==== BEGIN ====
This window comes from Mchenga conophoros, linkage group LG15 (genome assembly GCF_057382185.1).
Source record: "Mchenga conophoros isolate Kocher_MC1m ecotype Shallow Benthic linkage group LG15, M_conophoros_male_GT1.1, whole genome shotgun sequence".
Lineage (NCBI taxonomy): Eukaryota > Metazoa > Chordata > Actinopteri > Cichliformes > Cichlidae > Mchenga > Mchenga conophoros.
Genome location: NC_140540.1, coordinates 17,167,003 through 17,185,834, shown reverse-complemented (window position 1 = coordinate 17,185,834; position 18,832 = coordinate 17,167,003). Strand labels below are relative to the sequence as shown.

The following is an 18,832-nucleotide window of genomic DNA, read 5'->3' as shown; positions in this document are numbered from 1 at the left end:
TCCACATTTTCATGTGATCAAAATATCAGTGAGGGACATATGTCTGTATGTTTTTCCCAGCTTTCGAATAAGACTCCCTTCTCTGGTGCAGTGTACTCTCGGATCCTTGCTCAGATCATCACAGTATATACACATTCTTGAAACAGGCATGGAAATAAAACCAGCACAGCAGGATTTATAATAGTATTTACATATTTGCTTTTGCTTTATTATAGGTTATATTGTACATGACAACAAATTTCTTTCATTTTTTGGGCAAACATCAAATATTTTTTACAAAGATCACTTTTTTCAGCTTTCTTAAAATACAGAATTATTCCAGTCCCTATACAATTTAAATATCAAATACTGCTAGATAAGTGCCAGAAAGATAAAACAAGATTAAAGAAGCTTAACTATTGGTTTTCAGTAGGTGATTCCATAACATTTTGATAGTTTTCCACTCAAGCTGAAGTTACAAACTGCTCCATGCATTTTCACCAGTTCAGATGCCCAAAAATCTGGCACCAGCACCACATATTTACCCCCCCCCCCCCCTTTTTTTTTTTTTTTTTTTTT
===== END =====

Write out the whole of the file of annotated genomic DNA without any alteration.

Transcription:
This window comes from Mchenga conophoros, linkage group LG15 (genome assembly GCF_057382185.1).
Source record: "Mchenga conophoros isolate Kocher_MC1m ecotype Shallow Benthic linkage group LG15, M_conophoros_male_GT1.1, whole genome shotgun sequence".
Lineage (NCBI taxonomy): Eukaryota > Metazoa > Chordata > Actinopteri > Cichliformes > Cichlidae > Mchenga > Mchenga conophoros.
Genome location: NC_140540.1, coordinates 17,167,003 through 17,185,834, shown reverse-complemented (window position 1 = coordinate 17,185,834; position 18,832 = coordinate 17,167,003). Strand labels below are relative to the sequence as shown.

The following is an 18,832-nucleotide window of genomic DNA, read 5'->3' as shown; positions in this document are numbered from 1 at the left end:
TCCACATTTTCATGTGATCAAAATATCAGTGAGGGACATATGTCTGTATGTTTTTCCCAGCTTTCGAATAAGACTCCCTTCTCTGGTGCAGTGTACTCTCGGATCCTTGCTCAGATCATCACAGTATATACACATTCTTGAAACAGGCATGGAAATAAAACCAGCACAGCAGGATTTATAATAGTATTTACATATTTGCTTTTGCTTTATTATAGGTTATATTGTACATGACAACAAATTTCTTTCATTTTTTGGGCAAACATCAAATATTTTTTACAAAGATCACTTTTTTCAGCTTTCTTAAAATACAGAATTATTCCAGTCCCTATACAATTTAAATATCAAATACTGCTAGATAAGTGCCAGAAAGATAAAACAAGATTAAAGAAGCTTAACTATTGGTTTTCAGTAGGTGATTCCATAACATTTTGATAGTTTTCCACTCAAGCTGAAGTTACAAACTGCTCCATGCATTTTCACCAGTTCAGATGCCCAAAAATCTGGCACCAGCACCACATATTTACCCCCCCCCCCCCCTTTTTTTTTTTTTTTTTTTTT